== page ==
It’s always been the case that some problems are simple, some are more complicated and some are super complex.
Now, in a world of accelerating change, more and more problems facing leaders are in the complex category as the number of interconnections both internal and external starts to grow.
Most leaders however have been conditioned to focus on approaches that are appropriate to simple or complicated challenges and as a result they understandably create cultures, processes and structures suited to solving that type of problem. But today’s complexity needs a different approach.
Let’s start with the simple
Some problems clearly have a simple cause and effect type relationship which is obvious to everyone. They have a ‘right’ answer and once you know how to deal with them, you will always get repeatable results. Examples of these simple problems might be calculating a safe working load for some piece of equipment or calculating the effect of an interest rate on a sum of money over time. There will be a known standard way of working these things out and when you do, everyone will get the same answer. True ‘best practice’ approaches nearly alway fit in this pattern.
As leaders we simply need the appropriate knowledge so we can identify the problem and know how to solve it. We can then tell (in a command and control way if necessary) our people what to do in order to deal with the challenge.
Complicated problems by contrast also have cause-effect relationships that can be worked out, but they are not immediately apparent. To work things out, we often need to bring in experts who strive to devise an optimum solution. Often there are several solutions to the problem which are similarly valid. Examples of a complicated problem might be creating a commercial legal contract. You often meet with others, work out what needs to be covered in creating some heads of terms, and then work with a lawyer to draft a solution. If you give the same problem to three different lawyers, you’d probably get three different solutions, but all equally valid. The solutions created can often be categorised as ‘good practice’.
From a leadership behaviour point of view, we need to work with our teams, often including experts (consultants, lawyers, software developers) to work out a valid solution. Collaborative, coordinating behaviour, together with clear decision making, are key for these types of problems.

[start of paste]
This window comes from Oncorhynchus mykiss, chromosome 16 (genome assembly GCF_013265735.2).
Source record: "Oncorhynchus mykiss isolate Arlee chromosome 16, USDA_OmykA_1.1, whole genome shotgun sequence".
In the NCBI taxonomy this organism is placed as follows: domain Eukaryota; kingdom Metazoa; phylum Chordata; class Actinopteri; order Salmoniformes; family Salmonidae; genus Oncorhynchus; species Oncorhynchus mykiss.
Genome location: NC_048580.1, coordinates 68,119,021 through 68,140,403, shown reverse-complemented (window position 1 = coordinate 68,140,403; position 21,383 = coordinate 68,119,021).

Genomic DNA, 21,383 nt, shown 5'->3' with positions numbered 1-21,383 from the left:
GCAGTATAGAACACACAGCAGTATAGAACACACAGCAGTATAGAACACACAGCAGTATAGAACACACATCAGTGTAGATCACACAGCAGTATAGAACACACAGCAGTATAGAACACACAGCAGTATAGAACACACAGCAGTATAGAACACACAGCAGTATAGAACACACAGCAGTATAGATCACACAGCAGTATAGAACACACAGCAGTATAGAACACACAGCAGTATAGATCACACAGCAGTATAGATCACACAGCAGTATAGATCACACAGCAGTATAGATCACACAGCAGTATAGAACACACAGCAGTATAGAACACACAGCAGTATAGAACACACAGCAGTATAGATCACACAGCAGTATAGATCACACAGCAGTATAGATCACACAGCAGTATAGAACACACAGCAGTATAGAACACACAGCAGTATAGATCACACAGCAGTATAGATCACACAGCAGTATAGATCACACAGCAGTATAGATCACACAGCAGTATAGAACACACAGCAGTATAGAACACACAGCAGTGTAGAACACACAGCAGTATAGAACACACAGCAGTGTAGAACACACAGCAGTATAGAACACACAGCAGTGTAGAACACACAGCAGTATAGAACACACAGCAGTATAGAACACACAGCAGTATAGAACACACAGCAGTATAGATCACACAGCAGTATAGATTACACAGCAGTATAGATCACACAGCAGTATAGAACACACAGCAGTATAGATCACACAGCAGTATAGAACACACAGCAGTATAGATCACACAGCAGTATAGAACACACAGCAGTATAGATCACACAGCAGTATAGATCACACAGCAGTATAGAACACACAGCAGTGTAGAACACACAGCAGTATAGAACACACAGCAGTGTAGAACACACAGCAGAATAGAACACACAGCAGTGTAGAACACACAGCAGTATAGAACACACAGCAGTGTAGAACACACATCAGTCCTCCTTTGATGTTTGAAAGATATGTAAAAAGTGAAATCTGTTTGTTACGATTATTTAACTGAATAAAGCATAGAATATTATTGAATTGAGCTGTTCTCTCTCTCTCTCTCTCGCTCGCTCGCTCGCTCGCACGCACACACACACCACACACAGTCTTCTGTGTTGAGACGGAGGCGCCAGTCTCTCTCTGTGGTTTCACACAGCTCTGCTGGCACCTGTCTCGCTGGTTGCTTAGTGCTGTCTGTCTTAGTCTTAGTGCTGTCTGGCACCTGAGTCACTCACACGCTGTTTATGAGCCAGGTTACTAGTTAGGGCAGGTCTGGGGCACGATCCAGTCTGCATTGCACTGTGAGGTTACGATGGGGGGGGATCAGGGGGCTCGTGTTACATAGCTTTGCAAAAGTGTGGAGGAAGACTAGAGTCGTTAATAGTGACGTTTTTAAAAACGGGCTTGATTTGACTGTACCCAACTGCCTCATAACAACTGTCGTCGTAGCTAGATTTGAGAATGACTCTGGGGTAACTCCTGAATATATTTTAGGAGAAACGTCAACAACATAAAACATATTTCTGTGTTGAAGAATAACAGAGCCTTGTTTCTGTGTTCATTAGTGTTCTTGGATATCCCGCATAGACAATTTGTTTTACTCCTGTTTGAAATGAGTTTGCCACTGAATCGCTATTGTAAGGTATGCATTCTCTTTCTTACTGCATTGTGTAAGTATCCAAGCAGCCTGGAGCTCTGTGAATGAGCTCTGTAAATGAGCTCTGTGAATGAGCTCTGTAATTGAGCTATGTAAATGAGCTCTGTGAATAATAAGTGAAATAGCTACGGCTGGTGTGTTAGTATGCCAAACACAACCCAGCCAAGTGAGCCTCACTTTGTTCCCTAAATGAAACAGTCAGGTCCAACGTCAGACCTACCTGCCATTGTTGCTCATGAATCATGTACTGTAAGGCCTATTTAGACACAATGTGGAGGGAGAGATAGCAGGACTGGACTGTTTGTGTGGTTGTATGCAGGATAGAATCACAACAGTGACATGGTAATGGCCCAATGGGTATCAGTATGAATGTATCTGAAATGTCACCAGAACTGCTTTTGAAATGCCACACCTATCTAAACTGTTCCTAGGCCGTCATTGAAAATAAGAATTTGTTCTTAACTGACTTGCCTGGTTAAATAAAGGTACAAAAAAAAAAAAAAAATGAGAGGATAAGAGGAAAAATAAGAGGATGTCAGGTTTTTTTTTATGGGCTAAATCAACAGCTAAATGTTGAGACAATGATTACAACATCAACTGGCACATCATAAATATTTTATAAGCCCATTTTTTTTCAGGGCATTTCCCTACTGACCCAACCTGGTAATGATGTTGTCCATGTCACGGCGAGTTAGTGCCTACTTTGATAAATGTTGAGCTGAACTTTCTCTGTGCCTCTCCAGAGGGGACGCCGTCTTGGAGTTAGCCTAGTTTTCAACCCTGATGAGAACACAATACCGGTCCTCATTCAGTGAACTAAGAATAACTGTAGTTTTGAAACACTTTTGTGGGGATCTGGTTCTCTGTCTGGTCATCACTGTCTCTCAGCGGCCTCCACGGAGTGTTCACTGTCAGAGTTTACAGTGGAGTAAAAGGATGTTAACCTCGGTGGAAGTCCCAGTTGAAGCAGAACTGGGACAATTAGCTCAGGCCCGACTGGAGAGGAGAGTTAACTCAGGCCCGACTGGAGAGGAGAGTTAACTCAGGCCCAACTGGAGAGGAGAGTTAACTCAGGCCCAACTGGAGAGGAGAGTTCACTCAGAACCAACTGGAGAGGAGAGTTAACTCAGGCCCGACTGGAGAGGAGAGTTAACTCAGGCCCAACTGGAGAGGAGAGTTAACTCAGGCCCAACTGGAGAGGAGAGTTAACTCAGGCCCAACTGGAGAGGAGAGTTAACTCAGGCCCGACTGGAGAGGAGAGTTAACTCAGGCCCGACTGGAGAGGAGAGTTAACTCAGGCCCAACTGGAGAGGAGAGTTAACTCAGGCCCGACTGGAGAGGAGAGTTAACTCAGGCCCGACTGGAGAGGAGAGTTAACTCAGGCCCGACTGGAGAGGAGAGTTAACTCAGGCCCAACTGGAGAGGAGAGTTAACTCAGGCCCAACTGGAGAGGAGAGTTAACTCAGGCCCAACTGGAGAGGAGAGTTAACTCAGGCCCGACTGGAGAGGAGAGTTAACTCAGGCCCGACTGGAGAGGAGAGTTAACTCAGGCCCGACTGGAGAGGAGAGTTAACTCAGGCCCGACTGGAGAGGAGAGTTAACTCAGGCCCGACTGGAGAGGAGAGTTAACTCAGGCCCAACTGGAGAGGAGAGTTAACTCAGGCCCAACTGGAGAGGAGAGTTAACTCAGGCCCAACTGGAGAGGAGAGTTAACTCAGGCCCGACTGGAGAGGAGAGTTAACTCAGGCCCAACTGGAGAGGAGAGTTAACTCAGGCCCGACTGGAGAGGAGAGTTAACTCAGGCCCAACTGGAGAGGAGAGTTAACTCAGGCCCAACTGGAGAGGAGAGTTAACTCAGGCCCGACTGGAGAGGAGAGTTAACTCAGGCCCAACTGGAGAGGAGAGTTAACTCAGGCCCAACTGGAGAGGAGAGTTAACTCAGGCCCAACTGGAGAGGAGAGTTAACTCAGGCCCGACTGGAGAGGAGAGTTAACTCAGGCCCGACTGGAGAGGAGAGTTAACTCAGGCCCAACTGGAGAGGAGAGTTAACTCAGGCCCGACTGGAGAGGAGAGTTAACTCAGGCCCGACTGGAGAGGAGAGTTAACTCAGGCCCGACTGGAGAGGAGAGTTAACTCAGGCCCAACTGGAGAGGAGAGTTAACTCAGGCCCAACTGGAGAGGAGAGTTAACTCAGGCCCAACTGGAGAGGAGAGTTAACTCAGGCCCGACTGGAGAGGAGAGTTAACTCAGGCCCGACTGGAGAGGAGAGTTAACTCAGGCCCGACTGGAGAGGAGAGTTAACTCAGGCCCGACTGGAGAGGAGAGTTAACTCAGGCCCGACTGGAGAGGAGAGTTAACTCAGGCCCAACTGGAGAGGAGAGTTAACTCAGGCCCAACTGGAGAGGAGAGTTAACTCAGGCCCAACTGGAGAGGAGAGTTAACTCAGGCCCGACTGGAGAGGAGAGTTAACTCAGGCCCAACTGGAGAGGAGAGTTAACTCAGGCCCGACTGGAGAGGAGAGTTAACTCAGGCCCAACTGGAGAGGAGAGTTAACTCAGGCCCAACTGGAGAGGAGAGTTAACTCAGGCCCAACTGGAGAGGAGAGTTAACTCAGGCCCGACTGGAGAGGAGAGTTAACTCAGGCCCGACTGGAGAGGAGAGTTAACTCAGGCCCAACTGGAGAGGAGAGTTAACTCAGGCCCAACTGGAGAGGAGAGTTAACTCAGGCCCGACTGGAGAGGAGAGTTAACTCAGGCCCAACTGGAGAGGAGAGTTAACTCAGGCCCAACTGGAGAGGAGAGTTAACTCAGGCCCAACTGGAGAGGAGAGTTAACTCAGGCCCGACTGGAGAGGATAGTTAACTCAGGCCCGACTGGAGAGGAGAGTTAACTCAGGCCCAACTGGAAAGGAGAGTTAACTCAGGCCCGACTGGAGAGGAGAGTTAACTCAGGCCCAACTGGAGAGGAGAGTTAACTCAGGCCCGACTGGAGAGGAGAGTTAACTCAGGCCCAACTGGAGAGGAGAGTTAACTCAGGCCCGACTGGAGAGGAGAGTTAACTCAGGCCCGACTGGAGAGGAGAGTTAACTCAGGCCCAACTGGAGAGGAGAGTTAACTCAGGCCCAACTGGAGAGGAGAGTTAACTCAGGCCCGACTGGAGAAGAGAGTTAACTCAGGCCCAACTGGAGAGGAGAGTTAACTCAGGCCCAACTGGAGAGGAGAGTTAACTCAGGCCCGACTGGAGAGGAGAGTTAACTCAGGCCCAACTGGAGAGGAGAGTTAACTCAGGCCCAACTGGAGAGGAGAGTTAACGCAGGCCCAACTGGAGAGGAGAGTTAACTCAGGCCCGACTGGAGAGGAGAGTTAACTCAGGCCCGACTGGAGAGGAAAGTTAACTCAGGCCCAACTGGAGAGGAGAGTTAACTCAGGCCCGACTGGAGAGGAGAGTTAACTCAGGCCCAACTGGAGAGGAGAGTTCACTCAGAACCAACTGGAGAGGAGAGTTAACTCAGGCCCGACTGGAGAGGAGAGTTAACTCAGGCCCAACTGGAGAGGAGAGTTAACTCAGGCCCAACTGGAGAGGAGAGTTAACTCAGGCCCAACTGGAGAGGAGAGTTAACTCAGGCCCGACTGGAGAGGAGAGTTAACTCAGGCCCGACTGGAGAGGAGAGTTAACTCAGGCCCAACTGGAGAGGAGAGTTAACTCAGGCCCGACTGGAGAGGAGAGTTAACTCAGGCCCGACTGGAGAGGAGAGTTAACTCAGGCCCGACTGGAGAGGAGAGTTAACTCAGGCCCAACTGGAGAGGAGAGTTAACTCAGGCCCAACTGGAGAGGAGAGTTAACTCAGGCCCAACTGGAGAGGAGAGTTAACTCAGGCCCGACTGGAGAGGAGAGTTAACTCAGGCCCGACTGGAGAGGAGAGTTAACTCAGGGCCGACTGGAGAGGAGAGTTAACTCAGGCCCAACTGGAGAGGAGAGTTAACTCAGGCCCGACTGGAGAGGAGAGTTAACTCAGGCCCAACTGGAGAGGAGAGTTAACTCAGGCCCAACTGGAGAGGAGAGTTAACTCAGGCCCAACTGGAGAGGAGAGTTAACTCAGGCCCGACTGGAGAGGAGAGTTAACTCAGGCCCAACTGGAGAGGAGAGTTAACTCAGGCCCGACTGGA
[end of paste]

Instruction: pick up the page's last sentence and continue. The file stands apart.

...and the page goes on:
Dealing with the complex
With really complex problems( which many of today’s problems are), cause and effect relationships are often only known in retrospect and it’s hard to predict what the best solution is going to be at the onset. Even when a solution is uncovered the complex situation is seldom static and so repeatable solutions are hard to come by. Solutions emerge over time when we try something out, gather data and feedback and then apply what we learnt.
Take launching a new product. With constant change in expectations, technology, disruptive entrants and economic and social conditioning, there is no way of really knowing how the customer will respond to your offer. Instead you have to make a best guess of what they want in the form of a Minimum Viable Product (MVP), rapidly test it, and then gather and act on feedback.
How we improve our people’s engagement scores or productivity is equally complex and would benefit from the same approach. All too often we apply the ‘simple’ or ‘complicated’ approach of working with our experts and come up with a solution such as (another) restructure. And all too often this fails.
Leaders faced with complex problems need to focus on being enablers and facilitators of nimble, agile teams who experiment with small, focused interventions, gather lots of feedback, rapidly learn and adapt and build and test out the the next iteration.
Are we taking the right approach?
How many of the challenges leaders tackle now fall into the complex category? Looking at options for growth, improving customer or employee experience, reducing costs or innovating new services are all complex and highly interconnected problems.
Given this, why do we still approach these challenges as if they were simple or complicated problems? It’s largely a result of our previous conditioning, as well as the existing cultures, systems and cultures within our organisations
The good news is that we can change this and I believe that the leaders with the mindset, skills and behaviours that support agile approaches to these complex problems are the ones who will thrive and survive.